The GALEX/S4G UV-IR color-color diagram: Catching spiral galaxies away from the Blue Sequence [GA]

We obtained GALEX FUV, NUV, and Spitzer/IRAC 3.6$\mu$m photometry for > 2000 galaxies, available for 90% of the S4G sample. We find a very tight “GALEX Blue Sequence (GBS)” in the (FUV-NUV) versus (NUV-[3.6]) color-color diagram which is populated by irregular and spiral galaxies, and is mainly driven by changes in the formation timescale ($\tau$) and a degeneracy between $\tau$ and dust reddening. The tightness of the GBS provides an unprecedented way of identifying star-forming galaxies and objects that are just evolving to (or from) what we call the “GALEX Green Valley (GGV)”. At the red end of the GBS, at (NUV-[3.6]) > 5, we find a wider “GALEX Red Sequence (GRS)” mostly populated by E/S0 galaxies that has a perpendicular slope to that of the GBS and of the optical red sequence. We find no such dichotomy in terms of stellar mass (measured by $\rm{M}_{[3.6]}$), since both massive ($M_{\star} > 10^{11} M_{\odot}$) blue and red sequence galaxies are identified. The type that is proportionally more often found in the GGV are the S0-Sa’s and most of these are located in high-density environments. We discuss evolutionary models of galaxies that show a rapid transition from the blue to the red sequence on timescale of $10^{8}$years.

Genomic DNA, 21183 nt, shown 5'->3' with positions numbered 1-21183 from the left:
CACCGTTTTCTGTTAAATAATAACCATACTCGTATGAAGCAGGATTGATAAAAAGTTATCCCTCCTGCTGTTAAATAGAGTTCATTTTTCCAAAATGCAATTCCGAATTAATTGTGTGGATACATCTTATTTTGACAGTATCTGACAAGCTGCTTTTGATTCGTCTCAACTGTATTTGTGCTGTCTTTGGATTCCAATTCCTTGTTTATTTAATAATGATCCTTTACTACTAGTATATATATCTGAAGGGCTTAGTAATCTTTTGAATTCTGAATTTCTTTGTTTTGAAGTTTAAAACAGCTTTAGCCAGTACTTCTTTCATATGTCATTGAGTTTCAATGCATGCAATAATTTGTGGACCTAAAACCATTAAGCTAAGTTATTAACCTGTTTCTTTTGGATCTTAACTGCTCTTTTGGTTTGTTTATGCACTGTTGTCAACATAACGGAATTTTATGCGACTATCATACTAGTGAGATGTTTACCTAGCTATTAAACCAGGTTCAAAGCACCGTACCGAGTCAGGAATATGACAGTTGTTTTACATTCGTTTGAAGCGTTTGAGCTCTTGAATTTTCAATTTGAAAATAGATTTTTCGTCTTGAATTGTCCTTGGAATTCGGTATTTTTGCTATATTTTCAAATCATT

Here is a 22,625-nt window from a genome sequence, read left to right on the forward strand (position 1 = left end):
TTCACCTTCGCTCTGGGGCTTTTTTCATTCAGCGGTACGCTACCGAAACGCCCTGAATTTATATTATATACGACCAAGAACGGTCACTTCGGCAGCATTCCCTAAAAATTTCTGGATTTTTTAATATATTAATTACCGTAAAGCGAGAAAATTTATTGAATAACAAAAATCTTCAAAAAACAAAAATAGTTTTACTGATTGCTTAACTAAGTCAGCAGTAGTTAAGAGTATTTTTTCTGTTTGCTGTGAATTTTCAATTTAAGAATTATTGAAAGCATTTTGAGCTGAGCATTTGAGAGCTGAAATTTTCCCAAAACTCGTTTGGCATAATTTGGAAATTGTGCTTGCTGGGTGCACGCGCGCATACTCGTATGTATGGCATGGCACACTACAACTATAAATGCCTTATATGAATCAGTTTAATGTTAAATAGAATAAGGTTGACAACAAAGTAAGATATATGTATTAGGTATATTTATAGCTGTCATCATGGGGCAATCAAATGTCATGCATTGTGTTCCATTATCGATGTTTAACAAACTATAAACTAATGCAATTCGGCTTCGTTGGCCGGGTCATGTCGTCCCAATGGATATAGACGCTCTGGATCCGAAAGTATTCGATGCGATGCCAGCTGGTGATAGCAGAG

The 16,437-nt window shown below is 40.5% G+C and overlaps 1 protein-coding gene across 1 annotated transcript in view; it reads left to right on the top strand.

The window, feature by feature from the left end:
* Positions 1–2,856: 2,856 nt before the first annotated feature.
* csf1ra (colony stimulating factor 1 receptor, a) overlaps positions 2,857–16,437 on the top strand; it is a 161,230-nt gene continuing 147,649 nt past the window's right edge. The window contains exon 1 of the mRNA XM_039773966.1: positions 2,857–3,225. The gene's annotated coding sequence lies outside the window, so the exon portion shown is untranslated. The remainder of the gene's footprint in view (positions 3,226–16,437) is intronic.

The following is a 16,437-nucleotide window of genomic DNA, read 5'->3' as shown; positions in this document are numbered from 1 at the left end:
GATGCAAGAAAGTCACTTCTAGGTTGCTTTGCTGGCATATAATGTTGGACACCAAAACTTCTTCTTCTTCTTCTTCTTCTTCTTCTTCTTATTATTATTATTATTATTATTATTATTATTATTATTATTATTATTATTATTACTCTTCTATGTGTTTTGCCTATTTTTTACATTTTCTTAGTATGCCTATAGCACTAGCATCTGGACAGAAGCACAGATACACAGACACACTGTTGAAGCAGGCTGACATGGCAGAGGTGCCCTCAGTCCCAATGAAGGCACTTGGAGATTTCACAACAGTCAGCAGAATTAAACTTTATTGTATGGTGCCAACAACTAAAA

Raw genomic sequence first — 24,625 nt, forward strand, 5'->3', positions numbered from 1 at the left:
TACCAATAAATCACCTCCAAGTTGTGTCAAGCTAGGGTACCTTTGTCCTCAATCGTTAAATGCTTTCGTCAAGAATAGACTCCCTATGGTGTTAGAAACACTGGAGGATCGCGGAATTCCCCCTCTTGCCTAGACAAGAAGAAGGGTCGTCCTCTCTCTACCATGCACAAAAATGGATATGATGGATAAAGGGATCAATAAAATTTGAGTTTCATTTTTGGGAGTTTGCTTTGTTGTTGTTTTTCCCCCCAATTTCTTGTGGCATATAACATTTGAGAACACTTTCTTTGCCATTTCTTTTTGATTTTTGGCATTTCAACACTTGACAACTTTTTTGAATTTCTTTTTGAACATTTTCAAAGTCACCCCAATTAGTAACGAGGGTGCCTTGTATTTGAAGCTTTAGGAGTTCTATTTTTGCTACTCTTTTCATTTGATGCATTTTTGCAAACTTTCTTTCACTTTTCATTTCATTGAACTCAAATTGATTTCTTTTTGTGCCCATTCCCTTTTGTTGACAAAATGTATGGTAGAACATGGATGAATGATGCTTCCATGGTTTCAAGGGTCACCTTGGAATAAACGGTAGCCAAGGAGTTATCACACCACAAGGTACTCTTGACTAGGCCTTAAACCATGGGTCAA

Read this paper on arXiv…

A. Bouquin, A. Paz, S. Boissier, et. al.
Wed, 28 Jan 15

Comments: 7 pages, 4 figures, 1 table. Accepted for publication in ApJL